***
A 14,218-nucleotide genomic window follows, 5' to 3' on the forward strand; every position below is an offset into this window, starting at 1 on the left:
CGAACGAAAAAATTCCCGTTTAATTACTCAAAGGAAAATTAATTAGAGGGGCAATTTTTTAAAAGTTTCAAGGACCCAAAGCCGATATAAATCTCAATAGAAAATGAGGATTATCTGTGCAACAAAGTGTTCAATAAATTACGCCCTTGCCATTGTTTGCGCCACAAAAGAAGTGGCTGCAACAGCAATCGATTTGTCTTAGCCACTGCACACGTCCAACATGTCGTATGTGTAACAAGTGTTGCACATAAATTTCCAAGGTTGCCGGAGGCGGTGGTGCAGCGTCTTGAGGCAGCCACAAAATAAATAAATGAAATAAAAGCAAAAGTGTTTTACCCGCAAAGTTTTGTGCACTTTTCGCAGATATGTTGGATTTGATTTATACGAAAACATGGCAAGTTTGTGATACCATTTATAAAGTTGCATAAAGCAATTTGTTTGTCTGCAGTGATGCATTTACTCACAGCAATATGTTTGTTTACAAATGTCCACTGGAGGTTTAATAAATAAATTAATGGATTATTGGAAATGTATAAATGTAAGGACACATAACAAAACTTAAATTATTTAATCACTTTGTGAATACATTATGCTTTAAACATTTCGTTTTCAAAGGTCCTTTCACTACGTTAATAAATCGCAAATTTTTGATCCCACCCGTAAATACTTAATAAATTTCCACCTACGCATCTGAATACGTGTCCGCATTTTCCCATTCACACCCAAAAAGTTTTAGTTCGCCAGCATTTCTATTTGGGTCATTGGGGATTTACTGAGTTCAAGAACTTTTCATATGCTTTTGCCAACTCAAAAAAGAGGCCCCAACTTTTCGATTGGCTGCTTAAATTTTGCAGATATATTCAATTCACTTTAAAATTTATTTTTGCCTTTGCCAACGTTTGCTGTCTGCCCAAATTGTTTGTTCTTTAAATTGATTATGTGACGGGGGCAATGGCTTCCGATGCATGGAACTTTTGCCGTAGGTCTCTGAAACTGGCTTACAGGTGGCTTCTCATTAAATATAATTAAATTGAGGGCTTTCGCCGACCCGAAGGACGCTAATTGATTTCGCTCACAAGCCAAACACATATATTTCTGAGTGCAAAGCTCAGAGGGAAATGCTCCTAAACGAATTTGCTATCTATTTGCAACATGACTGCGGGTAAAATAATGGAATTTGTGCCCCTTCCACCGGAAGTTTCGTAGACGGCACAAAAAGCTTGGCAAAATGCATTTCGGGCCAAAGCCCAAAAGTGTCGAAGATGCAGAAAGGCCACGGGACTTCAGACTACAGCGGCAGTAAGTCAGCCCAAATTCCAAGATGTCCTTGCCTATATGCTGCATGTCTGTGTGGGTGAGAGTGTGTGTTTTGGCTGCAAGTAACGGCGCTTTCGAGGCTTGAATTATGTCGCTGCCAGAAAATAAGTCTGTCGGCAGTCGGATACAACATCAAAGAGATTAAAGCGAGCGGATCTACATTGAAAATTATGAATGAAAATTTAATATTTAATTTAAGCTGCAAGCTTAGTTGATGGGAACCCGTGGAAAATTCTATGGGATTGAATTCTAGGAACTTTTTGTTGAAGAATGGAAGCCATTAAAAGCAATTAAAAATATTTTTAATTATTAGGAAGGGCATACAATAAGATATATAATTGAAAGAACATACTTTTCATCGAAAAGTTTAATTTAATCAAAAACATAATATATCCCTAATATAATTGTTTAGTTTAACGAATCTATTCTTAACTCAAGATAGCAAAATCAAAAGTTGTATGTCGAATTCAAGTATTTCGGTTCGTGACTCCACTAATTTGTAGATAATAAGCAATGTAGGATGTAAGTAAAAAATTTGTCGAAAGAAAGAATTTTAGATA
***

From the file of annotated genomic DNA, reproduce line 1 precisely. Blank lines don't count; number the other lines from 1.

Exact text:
A 14,218-nucleotide genomic window follows, 5' to 3' on the forward strand; every position below is an offset into this window, starting at 1 on the left: